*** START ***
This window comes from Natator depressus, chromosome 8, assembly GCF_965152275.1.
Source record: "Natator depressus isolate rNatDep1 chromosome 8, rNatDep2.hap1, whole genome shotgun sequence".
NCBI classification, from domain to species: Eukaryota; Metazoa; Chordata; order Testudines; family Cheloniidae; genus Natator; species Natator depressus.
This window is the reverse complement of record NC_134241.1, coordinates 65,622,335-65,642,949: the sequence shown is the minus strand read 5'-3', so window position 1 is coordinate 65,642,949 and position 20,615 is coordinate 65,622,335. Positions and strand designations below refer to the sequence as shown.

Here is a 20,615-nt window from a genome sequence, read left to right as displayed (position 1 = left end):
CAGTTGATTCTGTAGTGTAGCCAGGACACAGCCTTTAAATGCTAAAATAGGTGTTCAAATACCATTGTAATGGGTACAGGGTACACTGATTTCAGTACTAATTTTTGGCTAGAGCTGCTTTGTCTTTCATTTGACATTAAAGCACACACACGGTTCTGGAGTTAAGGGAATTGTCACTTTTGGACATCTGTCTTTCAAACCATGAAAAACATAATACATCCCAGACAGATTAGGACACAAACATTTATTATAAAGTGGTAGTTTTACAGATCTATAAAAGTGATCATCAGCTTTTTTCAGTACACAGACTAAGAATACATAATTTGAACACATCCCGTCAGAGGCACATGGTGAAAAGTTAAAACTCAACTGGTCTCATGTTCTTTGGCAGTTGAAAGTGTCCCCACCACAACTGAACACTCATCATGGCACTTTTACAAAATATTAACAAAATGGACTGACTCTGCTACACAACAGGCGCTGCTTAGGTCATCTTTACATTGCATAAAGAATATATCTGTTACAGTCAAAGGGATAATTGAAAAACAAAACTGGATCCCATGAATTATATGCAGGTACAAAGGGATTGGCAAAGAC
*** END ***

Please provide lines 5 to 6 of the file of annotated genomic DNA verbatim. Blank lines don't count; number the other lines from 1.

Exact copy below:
Here is a 20,615-nt window from a genome sequence, read left to right as displayed (position 1 = left end):
CAGTTGATTCTGTAGTGTAGCCAGGACACAGCCTTTAAATGCTAAAATAGGTGTTCAAATACCATTGTAATGGGTACAGGGTACACTGATTTCAGTACTAATTTTTGGCTAGAGCTGCTTTGTCTTTCATTTGACATTAAAGCACACACACGGTTCTGGAGTTAAGGGAATTGTCACTTTTGGACATCTGTCTTTCAAACCATGAAAAACATAATACATCCCAGACAGATTAGGACACAAACATTTATTATAAAGTGGTAGTTTTACAGATCTATAAAAGTGATCATCAGCTTTTTTCAGTACACAGACTAAGAATACATAATTTGAACACATCCCGTCAGAGGCACATGGTGAAAAGTTAAAACTCAACTGGTCTCATGTTCTTTGGCAGTTGAAAGTGTCCCCACCACAACTGAACACTCATCATGGCACTTTTACAAAATATTAACAAAATGGACTGACTCTGCTACACAACAGGCGCTGCTTAGGTCATCTTTACATTGCATAAAGAATATATCTGTTACAGTCAAAGGGATAATTGAAAAACAAAACTGGATCCCATGAATTATATGCAGGTACAAAGGGATTGGCAAAGAC